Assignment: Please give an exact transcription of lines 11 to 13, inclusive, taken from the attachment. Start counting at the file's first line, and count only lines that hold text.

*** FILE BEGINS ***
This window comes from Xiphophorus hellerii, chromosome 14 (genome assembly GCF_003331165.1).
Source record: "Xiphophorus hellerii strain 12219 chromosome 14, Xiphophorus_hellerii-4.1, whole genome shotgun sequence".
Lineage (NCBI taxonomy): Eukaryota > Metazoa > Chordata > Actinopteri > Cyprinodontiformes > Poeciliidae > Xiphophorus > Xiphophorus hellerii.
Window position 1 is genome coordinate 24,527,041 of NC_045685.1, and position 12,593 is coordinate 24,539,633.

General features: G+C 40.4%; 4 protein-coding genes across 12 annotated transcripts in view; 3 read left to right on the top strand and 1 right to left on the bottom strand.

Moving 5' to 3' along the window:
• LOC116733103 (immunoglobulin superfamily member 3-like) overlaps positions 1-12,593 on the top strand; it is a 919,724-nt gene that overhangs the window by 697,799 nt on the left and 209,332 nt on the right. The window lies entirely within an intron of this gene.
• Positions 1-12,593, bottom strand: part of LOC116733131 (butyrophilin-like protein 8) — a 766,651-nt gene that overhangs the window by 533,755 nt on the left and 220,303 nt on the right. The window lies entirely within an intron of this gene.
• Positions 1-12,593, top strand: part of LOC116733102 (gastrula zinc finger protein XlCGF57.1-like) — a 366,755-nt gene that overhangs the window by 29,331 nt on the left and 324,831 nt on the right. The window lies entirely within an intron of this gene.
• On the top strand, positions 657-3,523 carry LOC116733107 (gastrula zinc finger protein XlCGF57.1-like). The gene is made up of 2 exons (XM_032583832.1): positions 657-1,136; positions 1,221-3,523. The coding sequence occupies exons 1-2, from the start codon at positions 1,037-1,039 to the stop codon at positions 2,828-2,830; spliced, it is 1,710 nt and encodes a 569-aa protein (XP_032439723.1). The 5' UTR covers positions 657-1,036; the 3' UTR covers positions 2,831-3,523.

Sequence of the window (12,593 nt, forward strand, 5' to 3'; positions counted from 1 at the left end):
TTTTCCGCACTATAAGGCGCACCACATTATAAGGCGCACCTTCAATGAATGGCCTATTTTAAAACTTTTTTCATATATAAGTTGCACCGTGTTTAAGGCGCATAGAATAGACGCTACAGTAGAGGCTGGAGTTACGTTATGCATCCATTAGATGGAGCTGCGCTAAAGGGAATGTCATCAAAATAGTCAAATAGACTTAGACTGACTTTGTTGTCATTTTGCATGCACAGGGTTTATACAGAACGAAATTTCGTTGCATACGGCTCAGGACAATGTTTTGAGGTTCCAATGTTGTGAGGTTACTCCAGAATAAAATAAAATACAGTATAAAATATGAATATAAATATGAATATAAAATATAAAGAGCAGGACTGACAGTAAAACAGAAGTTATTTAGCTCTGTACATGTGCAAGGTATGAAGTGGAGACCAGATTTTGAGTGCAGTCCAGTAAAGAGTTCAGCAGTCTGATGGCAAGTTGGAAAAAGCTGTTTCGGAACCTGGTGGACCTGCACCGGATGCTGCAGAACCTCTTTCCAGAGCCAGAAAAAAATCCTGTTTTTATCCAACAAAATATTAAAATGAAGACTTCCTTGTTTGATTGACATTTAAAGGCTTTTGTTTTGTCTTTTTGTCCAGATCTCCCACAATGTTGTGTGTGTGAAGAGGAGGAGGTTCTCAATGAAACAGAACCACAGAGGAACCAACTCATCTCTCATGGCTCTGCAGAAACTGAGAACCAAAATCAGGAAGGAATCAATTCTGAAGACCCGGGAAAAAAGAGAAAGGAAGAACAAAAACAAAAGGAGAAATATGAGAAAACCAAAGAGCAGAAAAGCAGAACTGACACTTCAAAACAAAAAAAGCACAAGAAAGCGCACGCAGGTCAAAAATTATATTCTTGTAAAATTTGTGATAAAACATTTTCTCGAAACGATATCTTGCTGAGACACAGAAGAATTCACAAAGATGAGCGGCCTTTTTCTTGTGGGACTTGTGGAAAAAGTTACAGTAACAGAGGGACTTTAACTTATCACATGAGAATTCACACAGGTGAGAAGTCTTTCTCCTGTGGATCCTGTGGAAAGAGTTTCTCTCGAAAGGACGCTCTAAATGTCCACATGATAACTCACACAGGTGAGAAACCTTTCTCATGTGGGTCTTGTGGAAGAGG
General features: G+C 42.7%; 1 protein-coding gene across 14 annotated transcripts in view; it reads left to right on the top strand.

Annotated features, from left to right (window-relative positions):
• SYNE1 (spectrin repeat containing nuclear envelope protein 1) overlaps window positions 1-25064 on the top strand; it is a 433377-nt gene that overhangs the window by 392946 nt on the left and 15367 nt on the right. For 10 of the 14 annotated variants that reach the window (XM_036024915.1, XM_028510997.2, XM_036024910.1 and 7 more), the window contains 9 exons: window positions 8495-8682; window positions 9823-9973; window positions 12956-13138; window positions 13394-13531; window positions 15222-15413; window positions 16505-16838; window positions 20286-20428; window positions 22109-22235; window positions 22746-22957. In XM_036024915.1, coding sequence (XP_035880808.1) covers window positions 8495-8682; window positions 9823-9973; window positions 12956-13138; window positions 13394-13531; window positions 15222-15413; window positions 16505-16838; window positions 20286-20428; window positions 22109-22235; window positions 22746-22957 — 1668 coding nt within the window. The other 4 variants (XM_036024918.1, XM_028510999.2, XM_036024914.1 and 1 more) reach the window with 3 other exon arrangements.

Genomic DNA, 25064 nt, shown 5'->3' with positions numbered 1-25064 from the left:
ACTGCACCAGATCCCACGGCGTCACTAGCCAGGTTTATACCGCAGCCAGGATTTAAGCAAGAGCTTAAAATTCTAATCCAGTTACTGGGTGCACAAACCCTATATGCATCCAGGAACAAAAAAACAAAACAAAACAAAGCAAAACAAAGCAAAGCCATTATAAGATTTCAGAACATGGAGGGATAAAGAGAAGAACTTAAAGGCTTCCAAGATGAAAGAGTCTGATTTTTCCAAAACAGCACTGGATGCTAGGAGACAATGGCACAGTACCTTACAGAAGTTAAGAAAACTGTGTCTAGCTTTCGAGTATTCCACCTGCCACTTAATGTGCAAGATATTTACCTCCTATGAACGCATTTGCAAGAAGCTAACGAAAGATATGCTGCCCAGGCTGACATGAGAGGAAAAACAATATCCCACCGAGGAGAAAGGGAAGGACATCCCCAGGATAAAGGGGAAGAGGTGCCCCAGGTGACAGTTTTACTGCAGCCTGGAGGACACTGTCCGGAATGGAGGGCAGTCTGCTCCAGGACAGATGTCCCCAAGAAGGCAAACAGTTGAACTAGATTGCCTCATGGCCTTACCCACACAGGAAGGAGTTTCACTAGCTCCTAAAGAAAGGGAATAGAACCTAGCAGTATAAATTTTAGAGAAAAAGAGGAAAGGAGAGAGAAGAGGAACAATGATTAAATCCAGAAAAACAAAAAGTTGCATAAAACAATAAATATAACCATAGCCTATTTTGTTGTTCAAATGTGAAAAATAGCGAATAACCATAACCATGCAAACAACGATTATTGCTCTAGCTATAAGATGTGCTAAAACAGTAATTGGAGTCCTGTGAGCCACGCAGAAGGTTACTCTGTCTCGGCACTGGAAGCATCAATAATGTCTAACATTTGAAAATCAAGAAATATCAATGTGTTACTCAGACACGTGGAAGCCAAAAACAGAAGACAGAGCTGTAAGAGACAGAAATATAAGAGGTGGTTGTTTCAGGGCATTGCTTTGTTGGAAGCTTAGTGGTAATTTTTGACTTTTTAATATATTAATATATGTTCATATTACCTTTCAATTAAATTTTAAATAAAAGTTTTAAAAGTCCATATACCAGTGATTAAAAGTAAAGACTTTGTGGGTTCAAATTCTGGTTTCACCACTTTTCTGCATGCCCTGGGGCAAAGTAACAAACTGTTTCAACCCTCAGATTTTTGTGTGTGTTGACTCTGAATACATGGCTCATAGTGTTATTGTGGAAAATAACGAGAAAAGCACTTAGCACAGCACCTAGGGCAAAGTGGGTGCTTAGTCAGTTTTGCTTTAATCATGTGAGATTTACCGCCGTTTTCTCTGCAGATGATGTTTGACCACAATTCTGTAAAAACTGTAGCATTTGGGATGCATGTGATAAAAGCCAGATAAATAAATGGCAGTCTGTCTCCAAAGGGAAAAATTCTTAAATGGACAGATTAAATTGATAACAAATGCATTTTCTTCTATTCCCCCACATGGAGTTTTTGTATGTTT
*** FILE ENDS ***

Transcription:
Sequence of the window (12,593 nt, forward strand, 5' to 3'; positions counted from 1 at the left end):
TTTTCCGCACTATAAGGCGCACCACATTATAAGGCGCACCTTCAATGAATGGCCTATTTTAAAACTTTTTTCATATATAAGTTGCACCGTGTTTAAGGCGCATAGAATAGACGCTACAGTAGAGGCTGGAGTTACGTTATGCATCCATTAGATGGAGCTGCGCTAAAGGGAATGTCATCAAAATAGTCAAATAGACTTAGACTGACTTTGTTGTCATTTTGCATGCACAGGGTTTATACAGAACGAAATTTCGTTGCATACGGCTCAGGACAATGTTTTGAGGTTCCAATGTTGTGAGGTTACTCCAGAATAAAATAAAATACAGTATAAAATATGAATATAAATATGAATATAAAATATAAAGAGCAGGACTGACAGTAAAACAGAAGTTATTTAGCTCTGTACATGTGCAAGGTATGAAGTGGAGACCAGATTTTGAGTGCAGTCCAGTAAAGAGTTCAGCAGTCTGATGGCAAGTTGGAAAAAGCTGTTTCGGAACCTGGTGGACCTGCACCGGATGCTGCAGAACCTCTTTCCAGAGCCAGAAAAAAATCCTGTTTTTATCCAACAAAATATTAAAATGAAGACTTCCTTGTTTGATTGACATTTAAAGGCTTTTGTTTTGTCTTTTTGTCCAGATCTCCCACAATGTTGTGTGTGTGAAGAGGAGGAGGTTCTCAATGAAACAGAACCACAGAGGAACCAACTCATCTCTCATGGCTCTGCAGAAACTGAGAACCAAAATCAGGAAGGAATCAATTCTGAAGACCCGGGAAAAAAGAGAAAGGAAGAACAAAAACAAAAGGAGAAATATGAGAAAACCAAAGAGCAGAAAAGCAGAACTGACACTTCAAAACAAAAAAAGCACAAGAAAGCGCACGCAGGTCAAAAATTATATTCTTGTAAAATTTGTGATAAAACATTTTCTCGAAACGATATCTTGCTGAGACACAGAAGAATTCACAAAGATGAGCGGCCTTTTTCTTGTGGGACTTGTGGAAAAAGTTACAGTAACAGAGGGACTTTAACTTATCACATGAGAATTCACACAGGTGAGAAGTCTTTCTCCTGTGGATCCTGTGGAAAGAGTTTCTCTCGAAAGGACGCTCTAAATGTCCACATGATAACTCACACAGGTGAGAAACCTTTCTCATGTGGGTCTTGTGGAAGAGG
General features: G+C 42.7%; 1 protein-coding gene across 14 annotated transcripts in view; it reads left to right on the top strand.